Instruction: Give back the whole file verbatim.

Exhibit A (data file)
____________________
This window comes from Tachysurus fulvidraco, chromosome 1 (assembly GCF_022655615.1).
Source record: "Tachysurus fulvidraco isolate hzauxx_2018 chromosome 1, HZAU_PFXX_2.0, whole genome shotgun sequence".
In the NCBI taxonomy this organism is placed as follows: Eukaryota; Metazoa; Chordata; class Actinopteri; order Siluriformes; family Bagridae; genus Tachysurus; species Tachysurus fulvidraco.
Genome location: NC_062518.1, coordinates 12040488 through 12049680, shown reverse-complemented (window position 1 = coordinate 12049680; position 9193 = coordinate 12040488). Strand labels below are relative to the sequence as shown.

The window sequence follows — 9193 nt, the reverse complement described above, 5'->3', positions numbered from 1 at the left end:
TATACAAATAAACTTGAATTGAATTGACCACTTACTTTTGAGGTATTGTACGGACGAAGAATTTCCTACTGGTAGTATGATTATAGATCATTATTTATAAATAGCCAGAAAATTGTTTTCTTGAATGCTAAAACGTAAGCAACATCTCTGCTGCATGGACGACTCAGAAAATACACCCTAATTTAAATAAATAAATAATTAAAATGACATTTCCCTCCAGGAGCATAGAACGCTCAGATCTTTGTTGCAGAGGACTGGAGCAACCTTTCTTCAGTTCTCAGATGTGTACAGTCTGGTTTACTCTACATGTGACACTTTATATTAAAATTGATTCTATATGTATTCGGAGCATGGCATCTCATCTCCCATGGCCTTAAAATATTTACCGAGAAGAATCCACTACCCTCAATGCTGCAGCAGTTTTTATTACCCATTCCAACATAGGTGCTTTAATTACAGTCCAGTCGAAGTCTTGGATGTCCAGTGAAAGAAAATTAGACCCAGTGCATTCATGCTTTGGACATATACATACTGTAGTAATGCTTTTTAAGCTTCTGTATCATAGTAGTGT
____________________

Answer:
This window comes from Tachysurus fulvidraco, chromosome 1 (assembly GCF_022655615.1).
Source record: "Tachysurus fulvidraco isolate hzauxx_2018 chromosome 1, HZAU_PFXX_2.0, whole genome shotgun sequence".
In the NCBI taxonomy this organism is placed as follows: Eukaryota; Metazoa; Chordata; class Actinopteri; order Siluriformes; family Bagridae; genus Tachysurus; species Tachysurus fulvidraco.
Genome location: NC_062518.1, coordinates 12040488 through 12049680, shown reverse-complemented (window position 1 = coordinate 12049680; position 9193 = coordinate 12040488). Strand labels below are relative to the sequence as shown.

The window sequence follows — 9193 nt, the reverse complement described above, 5'->3', positions numbered from 1 at the left end:
TATACAAATAAACTTGAATTGAATTGACCACTTACTTTTGAGGTATTGTACGGACGAAGAATTTCCTACTGGTAGTATGATTATAGATCATTATTTATAAATAGCCAGAAAATTGTTTTCTTGAATGCTAAAACGTAAGCAACATCTCTGCTGCATGGACGACTCAGAAAATACACCCTAATTTAAATAAATAAATAATTAAAATGACATTTCCCTCCAGGAGCATAGAACGCTCAGATCTTTGTTGCAGAGGACTGGAGCAACCTTTCTTCAGTTCTCAGATGTGTACAGTCTGGTTTACTCTACATGTGACACTTTATATTAAAATTGATTCTATATGTATTCGGAGCATGGCATCTCATCTCCCATGGCCTTAAAATATTTACCGAGAAGAATCCACTACCCTCAATGCTGCAGCAGTTTTTATTACCCATTCCAACATAGGTGCTTTAATTACAGTCCAGTCGAAGTCTTGGATGTCCAGTGAAAGAAAATTAGACCCAGTGCATTCATGCTTTGGACATATACATACTGTAGTAATGCTTTTTAAGCTTCTGTATCATAGTAGTGT